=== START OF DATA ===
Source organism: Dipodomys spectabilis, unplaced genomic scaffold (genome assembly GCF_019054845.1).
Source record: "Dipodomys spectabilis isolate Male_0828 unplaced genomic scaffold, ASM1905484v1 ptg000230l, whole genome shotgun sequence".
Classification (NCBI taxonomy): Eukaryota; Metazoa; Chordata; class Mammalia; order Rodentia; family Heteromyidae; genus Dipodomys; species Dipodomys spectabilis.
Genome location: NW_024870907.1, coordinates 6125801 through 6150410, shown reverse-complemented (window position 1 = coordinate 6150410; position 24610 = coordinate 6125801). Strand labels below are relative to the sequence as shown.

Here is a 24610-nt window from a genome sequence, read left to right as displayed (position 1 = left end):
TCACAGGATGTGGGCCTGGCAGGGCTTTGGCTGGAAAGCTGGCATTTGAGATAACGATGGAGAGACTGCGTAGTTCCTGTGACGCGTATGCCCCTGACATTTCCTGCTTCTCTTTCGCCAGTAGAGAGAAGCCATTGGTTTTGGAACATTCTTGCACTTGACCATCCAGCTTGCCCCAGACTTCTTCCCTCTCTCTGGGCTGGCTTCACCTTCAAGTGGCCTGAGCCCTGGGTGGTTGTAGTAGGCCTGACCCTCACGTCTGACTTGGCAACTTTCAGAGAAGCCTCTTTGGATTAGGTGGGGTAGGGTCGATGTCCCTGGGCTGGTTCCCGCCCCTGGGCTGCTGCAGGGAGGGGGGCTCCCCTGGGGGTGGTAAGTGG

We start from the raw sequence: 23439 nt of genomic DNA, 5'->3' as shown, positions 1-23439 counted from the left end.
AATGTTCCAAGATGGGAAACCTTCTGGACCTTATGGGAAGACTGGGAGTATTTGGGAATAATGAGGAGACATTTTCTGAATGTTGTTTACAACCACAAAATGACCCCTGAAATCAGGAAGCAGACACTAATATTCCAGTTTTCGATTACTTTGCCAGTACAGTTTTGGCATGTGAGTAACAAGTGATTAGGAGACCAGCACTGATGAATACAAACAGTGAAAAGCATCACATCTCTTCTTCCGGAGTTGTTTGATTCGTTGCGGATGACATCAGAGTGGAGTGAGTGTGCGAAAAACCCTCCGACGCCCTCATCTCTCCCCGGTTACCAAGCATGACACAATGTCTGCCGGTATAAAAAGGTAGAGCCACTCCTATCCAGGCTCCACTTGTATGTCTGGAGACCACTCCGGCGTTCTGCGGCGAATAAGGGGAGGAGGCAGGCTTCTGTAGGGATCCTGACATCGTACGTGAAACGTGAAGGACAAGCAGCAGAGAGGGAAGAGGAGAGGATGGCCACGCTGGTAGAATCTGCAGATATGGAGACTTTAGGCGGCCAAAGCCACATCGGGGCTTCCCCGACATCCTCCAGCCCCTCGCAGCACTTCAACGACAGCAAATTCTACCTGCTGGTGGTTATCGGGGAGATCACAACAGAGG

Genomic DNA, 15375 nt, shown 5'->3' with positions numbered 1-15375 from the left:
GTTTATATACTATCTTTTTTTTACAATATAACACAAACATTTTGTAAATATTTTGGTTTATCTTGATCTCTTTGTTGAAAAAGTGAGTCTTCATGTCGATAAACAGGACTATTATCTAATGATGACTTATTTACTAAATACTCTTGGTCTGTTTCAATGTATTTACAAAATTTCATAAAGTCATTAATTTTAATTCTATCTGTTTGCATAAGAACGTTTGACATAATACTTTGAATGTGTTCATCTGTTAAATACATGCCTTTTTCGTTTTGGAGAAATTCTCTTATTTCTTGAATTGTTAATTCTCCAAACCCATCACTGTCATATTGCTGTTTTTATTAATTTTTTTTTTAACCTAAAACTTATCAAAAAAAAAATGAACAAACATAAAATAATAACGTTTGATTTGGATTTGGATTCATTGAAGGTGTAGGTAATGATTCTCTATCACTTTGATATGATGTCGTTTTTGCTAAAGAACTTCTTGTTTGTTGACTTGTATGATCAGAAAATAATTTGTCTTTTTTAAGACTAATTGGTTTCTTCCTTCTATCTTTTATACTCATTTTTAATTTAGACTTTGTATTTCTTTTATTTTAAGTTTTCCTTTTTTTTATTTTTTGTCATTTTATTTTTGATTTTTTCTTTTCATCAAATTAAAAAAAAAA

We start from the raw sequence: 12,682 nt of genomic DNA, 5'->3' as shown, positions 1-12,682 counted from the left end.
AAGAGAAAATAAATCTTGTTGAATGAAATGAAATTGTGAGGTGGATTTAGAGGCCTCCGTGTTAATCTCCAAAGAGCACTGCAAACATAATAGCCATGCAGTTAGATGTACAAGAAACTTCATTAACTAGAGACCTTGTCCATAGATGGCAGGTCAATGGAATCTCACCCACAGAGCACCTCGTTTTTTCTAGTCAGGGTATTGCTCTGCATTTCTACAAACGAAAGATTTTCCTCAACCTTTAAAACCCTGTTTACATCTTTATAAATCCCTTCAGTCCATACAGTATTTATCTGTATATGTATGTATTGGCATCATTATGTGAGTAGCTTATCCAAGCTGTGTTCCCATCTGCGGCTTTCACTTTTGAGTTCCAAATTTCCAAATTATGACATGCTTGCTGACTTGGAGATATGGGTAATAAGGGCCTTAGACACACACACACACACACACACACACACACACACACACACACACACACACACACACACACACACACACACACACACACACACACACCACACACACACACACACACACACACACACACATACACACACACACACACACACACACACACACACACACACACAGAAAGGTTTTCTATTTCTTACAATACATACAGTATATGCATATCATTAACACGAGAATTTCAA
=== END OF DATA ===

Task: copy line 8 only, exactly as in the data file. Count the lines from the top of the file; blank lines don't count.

AATGTTCCAAGATGGGAAACCTTCTGGACCTTATGGGAAGACTGGGAGTATTTGGGAATAATGAGGAGACATTTTCTGAATGTTGTTTACAACCACAAAATGACCCCTGAAATCAGGAAGCAGACACTAATATTCCAGTTTTCGATTACTTTGCCAGTACAGTTTTGGCATGTGAGTAACAAGTGATTAGGAGACCAGCACTGATGAATACAAACAGTGAAAAGCATCACATCTCTTCTTCCGGAGTTGTTTGATTCGTTGCGGATGACATCAGAGTGGAGTGAGTGTGCGAAAAACCCTCCGACGCCCTCATCTCTCCCCGGTTACCAAGCATGACACAATGTCTGCCGGTATAAAAAGGTAGAGCCACTCCTATCCAGGCTCCACTTGTATGTCTGGAGACCACTCCGGCGTTCTGCGGCGAATAAGGGGAGGAGGCAGGCTTCTGTAGGGATCCTGACATCGTACGTGAAACGTGAAGGACAAGCAGCAGAGAGGGAAGAGGAGAGGATGGCCACGCTGGTAGAATCTGCAGATATGGAGACTTTAGGCGGCCAAAGCCACATCGGGGCTTCCCCGACATCCTCCAGCCCCTCGCAGCACTTCAACGACAGCAAATTCTACCTGCTGGTGGTTATCGGGGAGATCACAACAGAGG